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Published on September 29, 2007

Author: Jancis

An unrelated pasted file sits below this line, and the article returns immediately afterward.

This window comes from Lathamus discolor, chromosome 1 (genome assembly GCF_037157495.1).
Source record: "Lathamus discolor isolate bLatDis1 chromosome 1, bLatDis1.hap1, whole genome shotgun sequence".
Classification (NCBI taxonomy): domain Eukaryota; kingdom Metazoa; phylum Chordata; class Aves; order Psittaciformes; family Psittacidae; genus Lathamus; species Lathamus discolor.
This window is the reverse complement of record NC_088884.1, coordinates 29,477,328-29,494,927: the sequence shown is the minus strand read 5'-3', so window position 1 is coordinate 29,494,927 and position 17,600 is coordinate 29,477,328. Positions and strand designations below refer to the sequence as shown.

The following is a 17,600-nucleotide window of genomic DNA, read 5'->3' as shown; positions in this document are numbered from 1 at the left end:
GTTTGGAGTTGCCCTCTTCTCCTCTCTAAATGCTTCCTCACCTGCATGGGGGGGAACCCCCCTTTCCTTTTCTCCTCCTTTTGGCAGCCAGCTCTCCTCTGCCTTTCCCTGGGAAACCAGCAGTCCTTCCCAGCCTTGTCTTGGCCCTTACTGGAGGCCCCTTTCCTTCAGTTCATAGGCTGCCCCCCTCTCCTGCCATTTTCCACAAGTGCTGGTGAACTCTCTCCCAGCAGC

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ALN Conference New York, NY:  ALN Conference New York, NY Faculty Development and Cross-Unit Collaboration: The Roles of Academic Colleges & Information Systems Lucinda Roy and David Taylor, Virginia Tech “US” “THEM” (What awaits for those who don’t collaborate) Faculty Development Institute: Background and Inception :  Faculty Development Institute: Background and Inception 1992: Budget Cuts, Low Morale Collaboration between Provost and V.P. for Information Systems Investment in Faculty Funding: Re-allocation of Resources Instructional Development Initiative: Focus on Instruction Instructional Development Initiative:  Instructional Development Initiative Structure Faculty development Student support: computer labs, training, PID’s Curriculum development and Facilities upgrades Focus: core courses with large enrollments Evolution of FDI:  Evolution of FDI 1993 Pilot: 50 faculty 1994 - 1996: 1025 faculty Early: Know your computer, general purpose software, multimedia Recent: Classroom presentations and Web course development; projects FDI: Structure:  FDI: Structure Workshops Computer Software Network connection (Ethernet) Keys to Success: Planning, Assessment, Support:  Keys to Success: Planning, Assessment, Support Faculty driven Ongoing assessment: feedback before, during and after Continuing support: Year-round specialty workshops Consulting, project management, grant-writing Resources: server space, hard/software New Media Center CEUT grants Academic Colleges: Guardians of the Curriculum:  Academic Colleges: Guardians of the Curriculum The curriculum is the life-blood of an institution. It is not just what we teach, it is the who, the how, the when, the where, and the why of what we do. It makes fundamental assumptions about learning and teaching. If we tack on technology to a traditional curricular architecture, our faculty development initiatives will fail. Cross-Unit Collaboration: Why It’s Essential:  Cross-Unit Collaboration: Why It’s Essential Successful transformation relies upon genuine cross-unit collaborations (C.U.C.s) rather than cosmetic ones. It involves a re-visioning of roles. Faculty development initiatives should be jointly coordinated by depts., deans, Provosts, VPs for Inf. Systems. This can only work when tied to an explicit reward system (e.g.computer, support) Approaches at Virginia Tech:  Approaches at Virginia Tech Faculty development linked to the curriculum and project-oriented. Team (60+) of faculty and staff who share a dissemination role in Cyberschool. Teacher/Techie combo. Dual and joint funding tracks. Problem-solving, active-learning approaches. (ACCESS) Lessons Learned :  Lessons Learned Less PR, more substantive data gathering Attack reward system early. Apply methodologies to other contexts, new learners, new projects. (LLS, ‘A’-TECH, Service-Learning, Project CI) Indulge frequently in conversation across units and across the curriculum. Ask the hard questions in assessment. Lessons Learned II:  Lessons Learned II Joint faculty appointments. Select good teachers. Take an holistic approach to faculty development and it will gather its own momentum. Anticipate burn-out; anticipate initial extensive support, then encourage and reward peer support. Slide12:  http://www.cyber.vt.edu/ACCESS

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